In this winter of discontent and strife, I found myself drinking a lot of Rieslings at home, imported by Giaconda.
Langwerth von Simmern, Rheingau, Erbacher Marcobrunn, Riesling Kabinett, 2004
Developing nicely. Mineral notes float lightly over aromas of ripe peaches and both red and green apples. Green apple acidity and round, ripe fruit on the palate, with the apples more to the fore, with minerals and spices, even light quince notes, on the finish. It's got more fat than I'd expect from a Kabinett but that's not a fault and anyway, it's a wine I find delicious beyond any score I might award it. (Feb. 16, 2008) 100 NIS.
Muller-Catoir, Pfalz, Mussbacher Esselshaut, Riesling Kabinett Trocken, 2004
This seemed off-dry when I first tasted it a year and a half ago. Maybe it has absorbed its residual sugar or maybe my palate has adjusted to German Rieslings by now but it feels very dry now. It smells like a Champagne, with apples, lime, yeasts and spices. There's also just a trace of minerals in the background. The palate echoes the nose very much with a trace of petrol on the finish while the fizz it showed in its early youth is gone. Needed a couple of hours to open up, surprisingly. (Feb. 19, 2008) 116 NIS.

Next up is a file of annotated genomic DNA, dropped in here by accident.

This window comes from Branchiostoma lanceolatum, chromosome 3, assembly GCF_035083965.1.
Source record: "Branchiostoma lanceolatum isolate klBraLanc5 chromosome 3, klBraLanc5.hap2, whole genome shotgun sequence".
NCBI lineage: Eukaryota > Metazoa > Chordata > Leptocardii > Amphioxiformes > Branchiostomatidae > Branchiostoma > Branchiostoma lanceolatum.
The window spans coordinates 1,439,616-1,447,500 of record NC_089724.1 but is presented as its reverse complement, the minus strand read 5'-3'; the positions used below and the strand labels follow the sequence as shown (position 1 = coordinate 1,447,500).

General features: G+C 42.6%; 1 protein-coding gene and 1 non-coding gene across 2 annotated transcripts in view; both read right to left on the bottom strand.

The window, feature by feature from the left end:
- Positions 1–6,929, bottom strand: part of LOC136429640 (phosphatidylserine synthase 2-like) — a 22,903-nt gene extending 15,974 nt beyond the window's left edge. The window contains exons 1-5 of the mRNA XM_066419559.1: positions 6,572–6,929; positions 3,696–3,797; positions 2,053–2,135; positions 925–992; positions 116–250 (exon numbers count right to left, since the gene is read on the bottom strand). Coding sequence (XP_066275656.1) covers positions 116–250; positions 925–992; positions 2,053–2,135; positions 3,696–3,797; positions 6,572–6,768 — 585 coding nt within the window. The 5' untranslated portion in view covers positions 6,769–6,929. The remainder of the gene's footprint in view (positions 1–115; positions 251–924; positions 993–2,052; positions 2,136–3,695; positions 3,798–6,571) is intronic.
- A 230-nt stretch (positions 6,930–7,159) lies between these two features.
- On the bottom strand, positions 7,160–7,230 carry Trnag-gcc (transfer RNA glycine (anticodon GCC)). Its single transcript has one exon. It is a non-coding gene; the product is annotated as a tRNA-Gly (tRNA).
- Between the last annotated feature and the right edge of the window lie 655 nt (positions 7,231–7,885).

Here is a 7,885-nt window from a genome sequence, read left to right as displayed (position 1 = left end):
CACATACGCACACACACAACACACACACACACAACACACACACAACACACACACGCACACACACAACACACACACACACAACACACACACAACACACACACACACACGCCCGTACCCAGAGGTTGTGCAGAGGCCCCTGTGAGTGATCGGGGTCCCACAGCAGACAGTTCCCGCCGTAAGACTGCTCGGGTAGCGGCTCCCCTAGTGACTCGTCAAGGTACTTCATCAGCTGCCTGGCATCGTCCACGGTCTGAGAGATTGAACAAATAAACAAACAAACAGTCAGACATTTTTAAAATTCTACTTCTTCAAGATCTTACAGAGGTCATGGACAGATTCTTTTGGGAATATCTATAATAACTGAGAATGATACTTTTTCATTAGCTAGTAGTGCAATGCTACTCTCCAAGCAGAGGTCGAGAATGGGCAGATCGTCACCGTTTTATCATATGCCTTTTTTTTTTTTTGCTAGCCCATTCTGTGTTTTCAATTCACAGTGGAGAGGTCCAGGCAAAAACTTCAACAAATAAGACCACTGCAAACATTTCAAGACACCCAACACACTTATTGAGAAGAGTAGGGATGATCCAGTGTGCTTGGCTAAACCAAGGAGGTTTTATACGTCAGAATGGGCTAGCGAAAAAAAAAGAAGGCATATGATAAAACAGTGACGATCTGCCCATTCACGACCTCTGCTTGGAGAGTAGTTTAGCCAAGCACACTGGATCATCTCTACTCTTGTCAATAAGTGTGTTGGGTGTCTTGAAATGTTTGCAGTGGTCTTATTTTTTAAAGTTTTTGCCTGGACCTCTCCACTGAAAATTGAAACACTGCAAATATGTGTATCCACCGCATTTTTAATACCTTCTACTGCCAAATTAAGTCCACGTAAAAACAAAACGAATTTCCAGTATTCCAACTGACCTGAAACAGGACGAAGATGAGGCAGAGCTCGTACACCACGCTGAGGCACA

Koehler-Ruprecht, Pfalz, Kalstadter Steinacker, Riesling Kabinett, 2004
Talc, peaches and honey on the nose with hints of green herbs and mint, and that's only scratching the surface of this wine's complex and elusive aromatics. A soft yet agreeably acidic backbone contains a fairly wide array of flavors in a compact, Kabinett frame. The somewhat austere, grapefruit pip finish is reminscent of a young Alsace Riesling, only softer. (Feb. 27, 2008) 117 NIS.
Donnhoff, Grauschiefer Riesling Kabinett Trocken, 2006